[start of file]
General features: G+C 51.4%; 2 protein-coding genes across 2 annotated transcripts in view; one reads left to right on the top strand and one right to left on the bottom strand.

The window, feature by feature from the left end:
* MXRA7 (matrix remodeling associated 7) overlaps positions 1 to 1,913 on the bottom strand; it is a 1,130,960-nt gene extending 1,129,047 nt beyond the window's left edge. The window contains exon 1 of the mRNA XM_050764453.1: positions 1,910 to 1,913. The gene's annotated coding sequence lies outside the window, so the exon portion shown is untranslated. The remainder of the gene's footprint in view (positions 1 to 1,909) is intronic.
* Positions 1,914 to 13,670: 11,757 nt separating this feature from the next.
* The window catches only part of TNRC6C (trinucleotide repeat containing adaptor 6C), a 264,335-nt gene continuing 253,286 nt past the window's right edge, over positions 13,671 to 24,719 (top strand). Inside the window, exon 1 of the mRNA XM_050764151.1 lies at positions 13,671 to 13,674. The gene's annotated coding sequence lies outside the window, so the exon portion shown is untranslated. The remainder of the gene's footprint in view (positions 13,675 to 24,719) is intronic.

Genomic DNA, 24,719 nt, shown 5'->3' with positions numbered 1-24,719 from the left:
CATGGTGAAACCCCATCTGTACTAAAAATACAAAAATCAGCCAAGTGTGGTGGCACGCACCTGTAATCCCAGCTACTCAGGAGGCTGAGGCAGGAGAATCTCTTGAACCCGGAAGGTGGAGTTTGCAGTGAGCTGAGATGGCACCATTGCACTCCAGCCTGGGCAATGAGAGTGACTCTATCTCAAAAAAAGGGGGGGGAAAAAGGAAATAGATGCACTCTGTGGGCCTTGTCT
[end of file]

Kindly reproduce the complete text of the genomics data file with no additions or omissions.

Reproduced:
General features: G+C 51.4%; 2 protein-coding genes across 2 annotated transcripts in view; one reads left to right on the top strand and one right to left on the bottom strand.

The window, feature by feature from the left end:
* MXRA7 (matrix remodeling associated 7) overlaps positions 1 to 1,913 on the bottom strand; it is a 1,130,960-nt gene extending 1,129,047 nt beyond the window's left edge. The window contains exon 1 of the mRNA XM_050764453.1: positions 1,910 to 1,913. The gene's annotated coding sequence lies outside the window, so the exon portion shown is untranslated. The remainder of the gene's footprint in view (positions 1 to 1,909) is intronic.
* Positions 1,914 to 13,670: 11,757 nt separating this feature from the next.
* The window catches only part of TNRC6C (trinucleotide repeat containing adaptor 6C), a 264,335-nt gene continuing 253,286 nt past the window's right edge, over positions 13,671 to 24,719 (top strand). Inside the window, exon 1 of the mRNA XM_050764151.1 lies at positions 13,671 to 13,674. The gene's annotated coding sequence lies outside the window, so the exon portion shown is untranslated. The remainder of the gene's footprint in view (positions 13,675 to 24,719) is intronic.

Genomic DNA, 24,719 nt, shown 5'->3' with positions numbered 1-24,719 from the left:
CATGGTGAAACCCCATCTGTACTAAAAATACAAAAATCAGCCAAGTGTGGTGGCACGCACCTGTAATCCCAGCTACTCAGGAGGCTGAGGCAGGAGAATCTCTTGAACCCGGAAGGTGGAGTTTGCAGTGAGCTGAGATGGCACCATTGCACTCCAGCCTGGGCAATGAGAGTGACTCTATCTCAAAAAAAGGGGGGGGAAAAAGGAAATAGATGCACTCTGTGGGCCTTGTCT